Between 2009 and 2012, Applied increased its annual revenues by a cumulative 74% to $8.72 billion. The company turned a $300 million loss in 2009 into a $1.9 billion profit in 2011, to see earnings fall to a paltry $109 million in 2012. Given the guidance, the results for 2013 will not be great as well, as revenue are set to decline markedly.
So while it is presented as a merger of equals, this is really an acquisition of Tokyo Electron by Applied Materials. The company's reported combined revenues of $12.6 billion, of which 57%, or some $7.2 billion was being generated by Applied Materials over the past twelve months. Note that operating income totaled just $0.8 billion for the combination, while trailing net income came in around $0.6 billion. On both metrics, Tokyo Electron was breaking even.
Antitrust issues might arise given the size of the deal. Yet consolidation is outright necessary, something regulators should understand, while it can be beneficial as well. Shares of Micron Technology (NASDAQ:MU) have already risen some 170% this year on the back of the acquisition of bankrupt Japanese semiconductor firm Elpida Memory.
So for the immediate future Applied And Tokyo Electron will be a $29 billion valuation company, which has now risen to $31 billion, factoring in the gains in Applied's stock price.
The company generates $12.6 billion in revenues and $0.6 billion in net income. Earnings should advance to $1.1 billion following the expected synergies as the company stands to retire some 10% of its shares outstanding. Still the valuation at $28 billion, once factoring in buybacks, values the company at 2.2 times annual revenues and 25 times annual earnings.
Yet the company sees long-term cost and strategic synergies. By 2017, the company should be able to report annual revenues of $18.2 billion according to the company's presentation, while reported earrings per share of $2.40, imply that earnings should advance to $3.0 billion.
This would bring the valuation down to a more acceptable 1.5 times annual revenues and 9-10 times annual earnings. Note that these targets are still 4 years away, and the target seems a bit ambitious to me.
Yet I agree that the deal makes sense. The $500 million in cost synergies would warrant a valuation of $5 billion for the deal easily. Yet Applied is paying $10 billion for Tokyo Electron, or close to 2 times annual revenues for the firm which is not making money. To make the deal worthwhile, more than $500 million in cost synergies should be achieved. Revenue and strategic synergies would need to be achieved as well in order to enhance performance, battery life and display performance for the next generation of electronics and smartphones.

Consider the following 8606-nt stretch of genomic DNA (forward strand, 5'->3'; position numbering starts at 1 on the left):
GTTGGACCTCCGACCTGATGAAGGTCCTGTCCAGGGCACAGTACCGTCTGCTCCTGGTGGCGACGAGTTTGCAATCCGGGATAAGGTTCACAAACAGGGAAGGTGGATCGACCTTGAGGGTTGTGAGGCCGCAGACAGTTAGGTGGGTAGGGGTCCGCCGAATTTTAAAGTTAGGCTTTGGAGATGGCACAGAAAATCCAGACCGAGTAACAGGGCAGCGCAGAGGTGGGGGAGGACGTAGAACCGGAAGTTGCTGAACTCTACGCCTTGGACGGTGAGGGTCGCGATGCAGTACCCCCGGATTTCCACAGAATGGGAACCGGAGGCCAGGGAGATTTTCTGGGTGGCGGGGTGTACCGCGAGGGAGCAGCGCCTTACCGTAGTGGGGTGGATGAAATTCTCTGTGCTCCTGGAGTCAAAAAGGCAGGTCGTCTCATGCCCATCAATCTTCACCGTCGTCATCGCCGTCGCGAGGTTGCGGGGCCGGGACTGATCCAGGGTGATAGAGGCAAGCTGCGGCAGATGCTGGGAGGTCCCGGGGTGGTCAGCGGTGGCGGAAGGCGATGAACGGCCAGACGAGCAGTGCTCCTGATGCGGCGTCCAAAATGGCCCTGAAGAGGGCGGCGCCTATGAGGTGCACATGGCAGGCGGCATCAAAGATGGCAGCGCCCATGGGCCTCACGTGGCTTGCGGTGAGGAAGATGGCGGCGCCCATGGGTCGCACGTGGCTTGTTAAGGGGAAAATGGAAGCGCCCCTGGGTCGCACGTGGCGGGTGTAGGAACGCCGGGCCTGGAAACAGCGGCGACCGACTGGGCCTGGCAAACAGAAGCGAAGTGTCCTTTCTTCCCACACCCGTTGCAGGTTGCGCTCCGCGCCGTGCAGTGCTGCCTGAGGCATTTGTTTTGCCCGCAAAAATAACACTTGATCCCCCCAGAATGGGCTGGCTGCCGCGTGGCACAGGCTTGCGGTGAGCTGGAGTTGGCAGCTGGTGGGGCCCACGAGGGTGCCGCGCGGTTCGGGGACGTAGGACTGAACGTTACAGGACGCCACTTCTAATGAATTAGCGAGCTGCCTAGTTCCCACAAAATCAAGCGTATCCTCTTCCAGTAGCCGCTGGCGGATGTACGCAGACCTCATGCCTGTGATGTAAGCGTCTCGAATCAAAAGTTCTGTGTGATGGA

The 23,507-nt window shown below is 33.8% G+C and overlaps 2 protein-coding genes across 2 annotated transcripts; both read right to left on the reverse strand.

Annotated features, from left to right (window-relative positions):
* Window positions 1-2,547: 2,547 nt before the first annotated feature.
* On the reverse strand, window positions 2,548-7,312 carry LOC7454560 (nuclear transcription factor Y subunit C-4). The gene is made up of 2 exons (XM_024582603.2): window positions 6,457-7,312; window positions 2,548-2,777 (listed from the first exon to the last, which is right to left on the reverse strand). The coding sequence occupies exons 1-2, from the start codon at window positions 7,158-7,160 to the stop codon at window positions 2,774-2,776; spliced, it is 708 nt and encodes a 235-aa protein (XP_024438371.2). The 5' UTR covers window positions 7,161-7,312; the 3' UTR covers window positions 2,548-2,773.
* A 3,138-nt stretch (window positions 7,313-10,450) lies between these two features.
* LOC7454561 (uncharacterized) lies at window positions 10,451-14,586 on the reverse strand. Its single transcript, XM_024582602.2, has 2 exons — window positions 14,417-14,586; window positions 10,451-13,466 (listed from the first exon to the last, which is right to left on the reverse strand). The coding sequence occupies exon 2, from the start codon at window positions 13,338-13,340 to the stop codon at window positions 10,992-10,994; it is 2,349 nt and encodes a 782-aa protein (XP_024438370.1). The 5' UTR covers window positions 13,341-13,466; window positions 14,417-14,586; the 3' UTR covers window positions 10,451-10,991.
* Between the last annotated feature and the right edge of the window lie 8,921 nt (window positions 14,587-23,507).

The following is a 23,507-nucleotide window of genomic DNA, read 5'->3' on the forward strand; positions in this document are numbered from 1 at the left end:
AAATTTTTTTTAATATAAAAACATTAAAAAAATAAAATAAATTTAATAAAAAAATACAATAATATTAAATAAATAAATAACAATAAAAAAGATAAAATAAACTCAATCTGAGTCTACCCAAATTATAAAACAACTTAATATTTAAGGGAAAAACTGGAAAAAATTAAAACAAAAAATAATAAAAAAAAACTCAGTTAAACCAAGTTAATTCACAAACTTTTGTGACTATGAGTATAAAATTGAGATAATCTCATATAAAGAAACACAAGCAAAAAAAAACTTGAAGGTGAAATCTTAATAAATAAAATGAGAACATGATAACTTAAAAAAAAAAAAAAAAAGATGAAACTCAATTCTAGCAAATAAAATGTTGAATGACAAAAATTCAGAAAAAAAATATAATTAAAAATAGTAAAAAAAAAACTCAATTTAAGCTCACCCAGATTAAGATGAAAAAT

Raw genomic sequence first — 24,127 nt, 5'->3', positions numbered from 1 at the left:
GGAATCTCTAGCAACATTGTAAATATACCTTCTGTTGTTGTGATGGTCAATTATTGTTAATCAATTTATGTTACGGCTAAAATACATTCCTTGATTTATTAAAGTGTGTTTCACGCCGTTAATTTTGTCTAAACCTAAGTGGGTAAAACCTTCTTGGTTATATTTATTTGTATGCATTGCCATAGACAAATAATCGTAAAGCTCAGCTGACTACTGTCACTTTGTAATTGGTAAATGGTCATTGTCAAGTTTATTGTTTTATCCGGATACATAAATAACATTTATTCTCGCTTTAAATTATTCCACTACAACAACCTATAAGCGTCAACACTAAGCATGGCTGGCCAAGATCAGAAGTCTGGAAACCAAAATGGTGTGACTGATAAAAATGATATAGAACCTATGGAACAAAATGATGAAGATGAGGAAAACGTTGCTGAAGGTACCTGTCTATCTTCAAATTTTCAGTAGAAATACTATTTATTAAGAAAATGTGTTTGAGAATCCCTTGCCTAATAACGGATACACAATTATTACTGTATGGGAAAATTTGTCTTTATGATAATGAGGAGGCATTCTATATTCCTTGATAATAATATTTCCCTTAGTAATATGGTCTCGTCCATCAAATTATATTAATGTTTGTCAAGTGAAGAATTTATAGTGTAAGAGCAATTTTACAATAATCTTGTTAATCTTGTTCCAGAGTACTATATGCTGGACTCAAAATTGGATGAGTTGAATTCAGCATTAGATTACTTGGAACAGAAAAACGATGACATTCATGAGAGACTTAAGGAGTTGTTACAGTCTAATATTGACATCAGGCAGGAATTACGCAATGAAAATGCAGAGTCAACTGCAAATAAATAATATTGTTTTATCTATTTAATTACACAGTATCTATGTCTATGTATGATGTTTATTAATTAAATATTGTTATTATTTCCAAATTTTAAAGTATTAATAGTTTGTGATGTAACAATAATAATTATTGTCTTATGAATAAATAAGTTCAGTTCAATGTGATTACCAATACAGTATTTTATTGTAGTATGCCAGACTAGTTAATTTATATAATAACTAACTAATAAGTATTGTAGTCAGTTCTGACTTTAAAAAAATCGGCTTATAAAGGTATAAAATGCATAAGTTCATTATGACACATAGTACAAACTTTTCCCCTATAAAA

Back in August, I last took a look at Applied's prospects. The good thing is that Applied generates roughly 70% of its sales from Asia, making the normal cultural integration difficulties between a US and Japanese company probably a bit easier. Applied is in the middle of job cuts which are focused on restoring operating profitability while boosting R&D investments for the future.
I noted that Applied generates annual earnings of around $750 million per annum at the time, on track to exceed the $1 billion mark by 2014. The zero contribution from Tokyo Electron and $500 million in synergies make the $3 billion profit target by 2017 quite a challenge.
I was cautiously optimistic at the time, especially after the management changes by appointing Dickerson as new CEO. The acquisition is a bold move. While the price is cheap on sales multiples, especially as Applied stands to reap most of the benefits, the deal faces quite some integration and cultural challenges. The lack of earnings at Electron is a red flag as well.
I remain on the sidelines given the increased risks in the short to medium term. Yet if Applied manages to fulfill on its 2017 targets during the integration process shares could easily double in the coming five years.
Disclosure: I have no positions in any stocks mentioned, and no plans to initiate any positions within the next 72 hours. I wrote this article myself, and it expresses my own opinions. I am not receiving compensation for it (other than from Seeking Alpha). I have no business relationship with any company whose stock is mentioned in this article.